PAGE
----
As to the Shiller comment about homes only meeting the inflation rate, I've got a quibble with that. Like anything (stocks included) there are periods of rapid inflation and periods of deflation. Example: I bought a 3 and 1 in Pittburg, CA for $85,000 as a govt repo. I sold it 4 years later for $215,000. My rental property in Sacramento was purchased for $53,000 25 years ago, (produces $1100 p/m with $300 expenses BTW) ran up to $235,000 before the Bush Jr market collapse, dropped to $75,000 at the lows and has recovered now to $135,000.

    Please show me for the average person, how buying stocks can beat that. (BTW, I'm an active day trader).
    Jun 15 05:02 PM | 4 Likes Like |Link to Comment
  • Lucas Energy Announces Eagle Ford Deal That Has Potential To Turn The Company Around [View article]
    You think this will satisfy NYSE?

    On February 28, 2014, Lucas Energy, Inc. (the "Company") received notice from the NYSE MKT (the "Exchange") that the Company is not in compliance with one of the Exchange's continued listing standards as set forth in Part 10 of the NYSE MKT Company Guide (the "Company Guide"). Specifically, the Company is not in compliance with Section 1003(a)(iv) of the Company Guide in that is has sustained losses which are substantial in relation to its overall operations or its existing financial resources, or its financial condition has become impaired such that it appears questionable, in the opinion of the Exchange, as to whether the Company will be able to continue operations and/or meet its obligations as they mature.
    Mar 27 11:26 AM | 1 Like Like |Link to Comment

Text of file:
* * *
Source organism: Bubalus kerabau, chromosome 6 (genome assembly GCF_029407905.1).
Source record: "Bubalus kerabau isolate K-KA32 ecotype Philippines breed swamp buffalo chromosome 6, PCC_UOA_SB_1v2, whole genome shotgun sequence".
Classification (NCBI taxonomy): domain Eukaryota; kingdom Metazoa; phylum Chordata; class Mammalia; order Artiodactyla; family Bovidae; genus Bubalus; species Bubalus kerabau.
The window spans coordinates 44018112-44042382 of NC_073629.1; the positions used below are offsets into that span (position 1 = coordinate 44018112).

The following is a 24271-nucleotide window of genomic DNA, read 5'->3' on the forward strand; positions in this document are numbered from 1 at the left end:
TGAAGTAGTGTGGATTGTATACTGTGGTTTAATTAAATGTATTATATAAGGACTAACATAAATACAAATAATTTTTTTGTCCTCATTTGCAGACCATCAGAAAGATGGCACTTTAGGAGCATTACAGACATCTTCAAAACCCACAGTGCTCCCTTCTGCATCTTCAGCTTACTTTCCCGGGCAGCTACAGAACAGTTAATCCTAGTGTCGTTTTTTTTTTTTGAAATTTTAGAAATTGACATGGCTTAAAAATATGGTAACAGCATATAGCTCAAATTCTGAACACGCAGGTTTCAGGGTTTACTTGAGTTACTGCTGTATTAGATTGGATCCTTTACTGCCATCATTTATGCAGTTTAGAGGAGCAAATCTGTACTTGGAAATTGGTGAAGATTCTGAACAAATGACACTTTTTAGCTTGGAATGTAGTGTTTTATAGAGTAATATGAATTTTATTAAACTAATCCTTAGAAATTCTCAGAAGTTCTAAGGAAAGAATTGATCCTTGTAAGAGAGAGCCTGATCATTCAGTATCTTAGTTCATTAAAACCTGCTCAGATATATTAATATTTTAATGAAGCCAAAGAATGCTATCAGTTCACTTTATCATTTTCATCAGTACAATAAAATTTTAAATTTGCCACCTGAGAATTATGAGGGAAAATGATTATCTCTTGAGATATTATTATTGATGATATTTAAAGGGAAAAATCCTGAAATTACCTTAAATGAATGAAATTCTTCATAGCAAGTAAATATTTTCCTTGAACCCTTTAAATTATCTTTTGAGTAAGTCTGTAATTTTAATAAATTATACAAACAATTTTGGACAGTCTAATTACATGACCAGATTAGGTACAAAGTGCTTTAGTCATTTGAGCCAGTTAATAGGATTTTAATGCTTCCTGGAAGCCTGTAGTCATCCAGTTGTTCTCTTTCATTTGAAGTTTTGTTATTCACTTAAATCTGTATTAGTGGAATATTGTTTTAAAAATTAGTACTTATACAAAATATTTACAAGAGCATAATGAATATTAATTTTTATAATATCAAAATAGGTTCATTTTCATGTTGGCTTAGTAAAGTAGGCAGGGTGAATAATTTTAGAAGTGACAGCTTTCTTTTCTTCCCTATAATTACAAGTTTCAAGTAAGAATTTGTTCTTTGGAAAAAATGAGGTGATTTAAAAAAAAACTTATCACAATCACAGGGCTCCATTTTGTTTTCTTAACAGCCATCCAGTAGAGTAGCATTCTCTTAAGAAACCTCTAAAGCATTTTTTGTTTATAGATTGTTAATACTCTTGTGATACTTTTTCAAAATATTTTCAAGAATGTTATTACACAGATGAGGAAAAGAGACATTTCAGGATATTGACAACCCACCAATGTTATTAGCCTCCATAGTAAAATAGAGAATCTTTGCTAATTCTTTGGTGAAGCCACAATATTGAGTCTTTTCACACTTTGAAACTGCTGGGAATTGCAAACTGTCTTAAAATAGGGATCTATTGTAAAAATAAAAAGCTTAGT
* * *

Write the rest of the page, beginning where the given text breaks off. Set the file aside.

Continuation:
• Wal-Mart Vs. Target: Where The Real Difference Lies [View article]
    I don't shop Walmart. The business is bad for America, however, they seem to have accomplished in Mexico what Target is trying to do in Canada:

    Wal-Mart de México y Centroamérica (BMV: WALMEXV),: In 1991 Cifra and Wal-Mart Stores, Inc., signed a joint venture agreement. This agreement allowed cooperation between the two companies and the opening of Walmart stores and Sam's Clubs in Mexico. Then in 1997 Walmart increased its stake by acquiring 51% of Cifra stock. Once the acquisition was completed Cifra was renamed, the new company became Wal-Mart de Mexico, S.A. de C.V. Walmart again increased its stake in Wal-Mart de Mexico to 60% in April 2000.[2] After completing the acquisition of Walmart's operations in Central America, in January 2010, Walmart Mexico absorbed Walmart Centroamérica and changed their name to Walmart de Mexico y Centroamérica.

    At the end of December 2011 Walmart operates 2037 retail outlets in Mexico including restaurants and supermarkets, under the names Walmart, Superama, Suburbia, VIPS, Sam's Club and Bodega Aurrerá. As of 2012 the company was Mexico's largest private sector employer with 209,000 employees. One fifth of the Walmart stores in the world are in Mexico.
    Dec 24 08:10 AM | 1 Like Like |Link to Comment
  • Insiders Are Buying Dynavax [View article]
    Those purchases of stock on Oct 30th are less of interest when they bought at 1.08 per share and the low of the day on that day and either side is 1.27. We haven't seen 1.08 since June, although it does match the stock offering of 1.075 on Oct 25th. For some odd reason, price didn't collapse on that news.
    Oct 31 05:30 PM | Likes Like |Link to Comment
  • Cel-Sci: Suddenly A Strong Bottom Bounce Candidate [View article]
    Justifiably so. Management consider this company their own personal piggy bank....
    Oct 17 10:21 AM | Likes Like |Link to Comment
  • Isoray: Technological Monopoly In The Cancer Therapy Market Provides Multi-Bagger Opportunity [View article]